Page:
PDF ↠ BOOK The Merchant of Venice

TEXT The Merchant of Venice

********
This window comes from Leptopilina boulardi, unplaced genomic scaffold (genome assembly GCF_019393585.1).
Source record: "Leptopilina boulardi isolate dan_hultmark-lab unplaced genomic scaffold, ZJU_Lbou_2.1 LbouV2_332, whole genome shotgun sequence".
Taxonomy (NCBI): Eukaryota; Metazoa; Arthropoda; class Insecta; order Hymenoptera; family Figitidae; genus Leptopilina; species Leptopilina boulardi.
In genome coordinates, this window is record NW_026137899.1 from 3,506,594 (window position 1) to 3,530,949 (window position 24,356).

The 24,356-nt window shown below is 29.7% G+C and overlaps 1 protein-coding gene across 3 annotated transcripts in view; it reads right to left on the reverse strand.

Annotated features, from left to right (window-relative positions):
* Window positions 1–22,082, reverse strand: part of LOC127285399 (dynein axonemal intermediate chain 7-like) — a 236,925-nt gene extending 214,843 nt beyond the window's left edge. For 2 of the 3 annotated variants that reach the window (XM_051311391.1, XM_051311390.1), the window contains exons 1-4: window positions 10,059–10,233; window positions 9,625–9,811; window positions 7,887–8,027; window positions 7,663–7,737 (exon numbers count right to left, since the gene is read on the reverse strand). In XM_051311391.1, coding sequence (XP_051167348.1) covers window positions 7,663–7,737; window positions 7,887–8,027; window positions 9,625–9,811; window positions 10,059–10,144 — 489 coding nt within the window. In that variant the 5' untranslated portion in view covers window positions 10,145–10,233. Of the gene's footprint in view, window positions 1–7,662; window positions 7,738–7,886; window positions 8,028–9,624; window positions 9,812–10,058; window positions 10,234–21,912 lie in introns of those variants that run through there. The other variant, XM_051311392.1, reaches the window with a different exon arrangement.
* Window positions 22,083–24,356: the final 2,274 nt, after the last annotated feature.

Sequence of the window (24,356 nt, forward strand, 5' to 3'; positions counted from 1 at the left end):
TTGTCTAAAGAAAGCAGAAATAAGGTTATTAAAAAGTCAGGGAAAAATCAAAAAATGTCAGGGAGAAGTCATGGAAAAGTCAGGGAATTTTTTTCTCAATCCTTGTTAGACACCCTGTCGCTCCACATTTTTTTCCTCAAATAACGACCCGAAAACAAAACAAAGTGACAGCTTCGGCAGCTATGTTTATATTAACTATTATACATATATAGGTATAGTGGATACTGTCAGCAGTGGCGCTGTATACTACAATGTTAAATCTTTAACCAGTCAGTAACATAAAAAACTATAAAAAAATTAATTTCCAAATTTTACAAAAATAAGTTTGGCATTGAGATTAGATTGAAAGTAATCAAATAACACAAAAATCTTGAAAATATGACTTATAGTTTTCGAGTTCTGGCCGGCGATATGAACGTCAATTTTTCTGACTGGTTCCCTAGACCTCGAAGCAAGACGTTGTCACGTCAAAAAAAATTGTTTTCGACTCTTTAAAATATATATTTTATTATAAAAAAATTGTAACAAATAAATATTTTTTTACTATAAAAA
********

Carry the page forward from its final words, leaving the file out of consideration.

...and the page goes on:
PDF ↠ BOOK The Merchant of Venice ↠ In this lively comedy of love and money in sixteenth century Venice Bassanio wants to impress the wealthy heiress Portia but lacks the necessary funds He turns to his merchant friend Antonio who is forced to borrow from Shylock a Jewish moneylender When Antonio's business falters repayment becomes impossible S to his merchant friend Antonio who is forced to borrow from Shylock a Jewish moneylender When Antonio's business falters repayment becomes impossible and by The Merchant of Venice by Shakespeare is the old classics selection for catching up on classics for September 2016 This comedy first printed in 1609 five years prior to Shakespeare's death offers many pressing issues of its day that are unfortunately still relevant today It is still widely studied in schools yet is banned in many places as well due to its anti Semitic portrayal of Jews and some lewdness It is in this light that I discuss the Bard's work Jews had been banned from England in 1290 so it is highly unlikely that Shakespeare came across many Jews during his lifetime His portrayal of Shylock as a greedy moneylender is considered stereotypical by many Other scholars however have created rumors that perhaps Shakespeare himself was Jewish and that his creation of Shylock was to bring awareness the poor treatment of Jews throughout Europe The fact that this play was published in the First Folio after the Bard's death makes one uestion if perhaps Shakespeare himself did not write this particular play but maybe a ghost writer specifically a Jewish born ghost writer did Regardless Shylock's character including his Hath not a Jew eyes speech remains memorable these 420 years later Additionally Shakespeare has created strong female characters in this play both Portia of Belmont and Jessica Shylock's daughter I recently read Macbeth where Lady Macbeth is ruthless and calculating than her husband In The Merchant of Venice Portia uses a mind game to find a worthy suitor and later on disguises herself as a lawyer in order to free her husband's dear friend Antonio from Shylock's bond I remember all these years later being naturally drawn toward Portia's strong character when I read this play in school which is why I feel that schools select this work so that girls have a protagonist that they are captivated by while reading While the Merchant of Venice is officially deemed a comedy because three sets of characters marry the play also contains dramatic elements I am drawn toward the intrigue in tragedies so naturally the plot involving Antonio's bond to Shylock in order to assist Bassanio in wooing Portia held my attention than the actual romance involving Portia and Bassanio as well as Nerissa and Gratiano Additionally the role of Jews' in society which lead Jessica to renounce her Judaism in order to marry Lorenzo was heart rending to me as opposed to romantic Interestingly enough the last play of Shakespeare's that I read discussed little of the world at large but chose to focus on the characters themselves This leads me to uestion if the rumor to whether or not the Bard penned all of his plays actually contains a kernel of truth I enjoyed reading The Merchant of Venice for the first time in nearly twenty years It is eye opening through adult eyes the roles of both Jews and women in Shakespearean works Was the bard an anti Semitic Englishman renouncing Jews or a Jewish ghost writer warning Europeans of Jews' plight The fact that scholars are still debating this uestion over 400 years later is a testament to the Bard's place in written history It was a treat to revisit this work which I rate 5 huge stars for its societal awareness and timelessness